Maggie, the eldest daughter of a successful boot merchant, decides that she will not go quietly into spinsterhood and instead marries one of her father’s bootmakers and goes into business for herself. Based on of the most delightful comedy plays England has produced.
Two children have a sick kitten but they know exactly how to cure what ails it. A very sweet little British short that makes good use of this new-fangled “close-up” thing.
Thomas Hardy’s novel comes to the screen with the added prestige of both location shooting and the cooperation of the author himself. A rare look at the work of British director Sidney Morgan.
Real footage of Captain Robert Falcon Scott’s tragic attempt to reach the South Pole, as well as some of the first moving pictures taken of Antarctica’s wildlife form a rare and fascinating documentary.
James Williamson, a Scottish chemist turned motion picture pioneer, adapts Hans Christian Andersen’s tragic fable for the screen and showcases some impressive special effects in the process.
What would you do to get out of a traffic ticket? Fly to Saturn? That is the solution hit upon in this delightful British sci-fi comedy.
Real footage from the legendary Endurance expedition led by Sir Ernest Shackleton edited into documentary form and released just three years after the crew’s return from their harrowing ordeal.
When a baby is kidnapped, it’s up to the family dog to save the day! An early entry in the Heroic Dog genre of motion pictures, this British production has charm to spare.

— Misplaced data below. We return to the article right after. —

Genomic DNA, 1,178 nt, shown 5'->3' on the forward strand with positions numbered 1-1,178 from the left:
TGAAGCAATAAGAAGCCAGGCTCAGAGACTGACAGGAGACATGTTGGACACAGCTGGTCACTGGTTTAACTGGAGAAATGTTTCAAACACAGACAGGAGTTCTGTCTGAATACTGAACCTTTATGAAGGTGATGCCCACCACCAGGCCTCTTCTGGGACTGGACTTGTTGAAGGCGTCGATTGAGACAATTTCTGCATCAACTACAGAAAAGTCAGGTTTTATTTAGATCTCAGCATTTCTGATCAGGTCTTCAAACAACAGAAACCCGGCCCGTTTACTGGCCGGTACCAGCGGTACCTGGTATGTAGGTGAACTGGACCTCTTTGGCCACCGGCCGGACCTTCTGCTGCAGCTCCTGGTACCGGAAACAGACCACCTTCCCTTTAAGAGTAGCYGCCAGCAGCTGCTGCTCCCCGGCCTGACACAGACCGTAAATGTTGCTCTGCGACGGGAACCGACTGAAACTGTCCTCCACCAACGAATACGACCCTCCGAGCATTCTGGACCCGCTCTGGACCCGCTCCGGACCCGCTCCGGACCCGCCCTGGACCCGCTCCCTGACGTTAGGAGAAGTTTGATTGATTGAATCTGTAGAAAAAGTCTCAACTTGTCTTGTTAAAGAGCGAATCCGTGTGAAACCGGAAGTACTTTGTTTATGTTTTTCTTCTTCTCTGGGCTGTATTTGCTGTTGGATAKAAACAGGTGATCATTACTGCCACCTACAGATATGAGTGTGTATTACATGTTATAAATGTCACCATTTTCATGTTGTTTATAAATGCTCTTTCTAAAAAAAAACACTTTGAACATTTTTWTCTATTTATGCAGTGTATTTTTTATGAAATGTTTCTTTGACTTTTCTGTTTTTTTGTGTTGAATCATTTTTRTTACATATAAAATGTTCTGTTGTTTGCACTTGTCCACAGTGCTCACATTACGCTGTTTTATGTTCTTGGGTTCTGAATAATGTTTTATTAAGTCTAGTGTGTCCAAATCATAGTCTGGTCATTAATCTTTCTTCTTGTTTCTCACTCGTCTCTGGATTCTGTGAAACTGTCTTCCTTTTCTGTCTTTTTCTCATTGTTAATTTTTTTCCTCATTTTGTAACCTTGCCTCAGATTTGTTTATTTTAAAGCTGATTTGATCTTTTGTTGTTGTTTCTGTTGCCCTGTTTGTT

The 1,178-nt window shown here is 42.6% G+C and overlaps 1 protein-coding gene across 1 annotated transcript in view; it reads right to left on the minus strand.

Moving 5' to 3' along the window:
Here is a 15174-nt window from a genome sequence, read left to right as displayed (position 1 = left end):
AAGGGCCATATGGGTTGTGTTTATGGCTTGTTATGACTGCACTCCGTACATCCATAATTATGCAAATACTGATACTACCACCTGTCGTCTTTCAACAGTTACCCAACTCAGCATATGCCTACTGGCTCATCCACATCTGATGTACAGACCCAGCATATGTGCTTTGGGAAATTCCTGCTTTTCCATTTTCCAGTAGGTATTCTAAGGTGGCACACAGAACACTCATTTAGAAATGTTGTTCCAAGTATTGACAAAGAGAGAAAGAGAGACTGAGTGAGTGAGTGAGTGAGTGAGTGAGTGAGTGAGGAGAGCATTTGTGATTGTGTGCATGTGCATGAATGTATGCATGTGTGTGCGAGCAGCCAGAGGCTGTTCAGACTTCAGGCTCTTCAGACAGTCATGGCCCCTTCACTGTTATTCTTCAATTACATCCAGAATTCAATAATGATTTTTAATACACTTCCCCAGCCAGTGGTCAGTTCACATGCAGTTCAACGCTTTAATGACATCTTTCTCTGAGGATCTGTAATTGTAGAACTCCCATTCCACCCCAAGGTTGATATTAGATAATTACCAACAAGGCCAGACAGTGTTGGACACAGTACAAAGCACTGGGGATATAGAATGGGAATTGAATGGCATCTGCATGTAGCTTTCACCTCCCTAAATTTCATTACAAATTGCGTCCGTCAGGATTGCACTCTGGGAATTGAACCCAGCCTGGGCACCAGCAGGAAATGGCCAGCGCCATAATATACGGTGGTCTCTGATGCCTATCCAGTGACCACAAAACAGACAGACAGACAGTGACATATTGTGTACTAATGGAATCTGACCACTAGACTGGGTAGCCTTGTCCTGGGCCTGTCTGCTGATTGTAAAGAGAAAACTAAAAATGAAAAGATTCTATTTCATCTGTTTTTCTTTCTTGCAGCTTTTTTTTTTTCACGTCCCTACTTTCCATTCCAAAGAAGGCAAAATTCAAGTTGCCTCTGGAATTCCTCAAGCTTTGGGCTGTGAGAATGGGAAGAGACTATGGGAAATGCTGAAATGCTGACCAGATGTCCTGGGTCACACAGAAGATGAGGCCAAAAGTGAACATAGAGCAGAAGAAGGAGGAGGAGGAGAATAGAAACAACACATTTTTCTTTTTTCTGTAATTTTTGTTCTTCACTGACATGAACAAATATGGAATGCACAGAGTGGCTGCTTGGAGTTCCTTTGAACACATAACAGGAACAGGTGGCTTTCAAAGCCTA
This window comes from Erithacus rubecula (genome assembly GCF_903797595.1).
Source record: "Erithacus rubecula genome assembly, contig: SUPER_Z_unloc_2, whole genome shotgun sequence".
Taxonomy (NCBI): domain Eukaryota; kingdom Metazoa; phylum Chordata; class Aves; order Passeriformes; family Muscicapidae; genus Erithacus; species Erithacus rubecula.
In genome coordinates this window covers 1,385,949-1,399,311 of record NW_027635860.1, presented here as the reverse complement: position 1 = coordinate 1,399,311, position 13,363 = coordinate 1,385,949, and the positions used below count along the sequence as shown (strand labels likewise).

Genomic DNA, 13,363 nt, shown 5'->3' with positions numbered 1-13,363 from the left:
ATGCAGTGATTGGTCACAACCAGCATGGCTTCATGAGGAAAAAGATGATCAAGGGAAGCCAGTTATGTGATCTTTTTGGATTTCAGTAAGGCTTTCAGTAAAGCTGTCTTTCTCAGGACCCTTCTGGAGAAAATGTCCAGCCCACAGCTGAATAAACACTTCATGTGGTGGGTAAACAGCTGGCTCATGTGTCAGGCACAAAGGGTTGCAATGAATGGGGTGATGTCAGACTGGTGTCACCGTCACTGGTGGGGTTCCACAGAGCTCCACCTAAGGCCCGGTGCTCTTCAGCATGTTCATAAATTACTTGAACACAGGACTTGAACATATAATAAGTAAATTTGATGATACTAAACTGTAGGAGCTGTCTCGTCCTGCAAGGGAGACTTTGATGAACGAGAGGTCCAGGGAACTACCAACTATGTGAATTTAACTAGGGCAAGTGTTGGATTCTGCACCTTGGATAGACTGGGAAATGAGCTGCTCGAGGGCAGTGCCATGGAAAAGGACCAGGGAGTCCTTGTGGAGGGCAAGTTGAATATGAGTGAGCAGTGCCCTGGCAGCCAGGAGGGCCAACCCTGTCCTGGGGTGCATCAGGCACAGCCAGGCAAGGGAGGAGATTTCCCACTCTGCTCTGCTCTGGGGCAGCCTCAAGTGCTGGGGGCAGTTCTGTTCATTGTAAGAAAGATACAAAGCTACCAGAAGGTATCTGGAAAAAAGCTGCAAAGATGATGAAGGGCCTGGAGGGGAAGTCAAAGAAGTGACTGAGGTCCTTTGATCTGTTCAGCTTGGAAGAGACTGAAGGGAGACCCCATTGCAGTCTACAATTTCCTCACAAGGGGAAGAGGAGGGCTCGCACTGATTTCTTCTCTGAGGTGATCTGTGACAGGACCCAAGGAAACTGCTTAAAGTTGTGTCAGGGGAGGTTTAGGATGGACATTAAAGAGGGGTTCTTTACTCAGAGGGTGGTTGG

What do you do with an insistent photographer? Eat him and his camera, of course! A darling and somewhat twisted little trick film comedy from Britain.
Alfred Hitchcock’s triumphant return to murder and mayhem is both his final silent film and his first talkie. Anny Ondra plays a nice kid who stabs a guy to death in his bed. These things happen. Originally conceived as a silent film, Hitchcock made it a talkie with reshoots and a new voice for his Czech leading lady.
A prim adaptation of the famous Georgian play. Apparently, the scoundrel of the tale is played by some actor with the remarkable name of Basil Rathbone. I wonder whatever became of him?
Have a spare 44 seconds? Then you may want to check out this charming trick film from 1897. A wacky scientist turns his x-ray machine onto a courting couple and the inevitable occurs. British film pioneer George Albert Smith brings his usual whimsy to the table.
Eille Norwood’s acclaimed take on Sherlock Holmes is the subject of today’s review. The mystery? A well-to-do businessman is seemingly murdered by a beggar and Sherlock Holmes is called in to discover the truth. In spite of its dark premise, this is one of the lighter stories in the Holmes canon.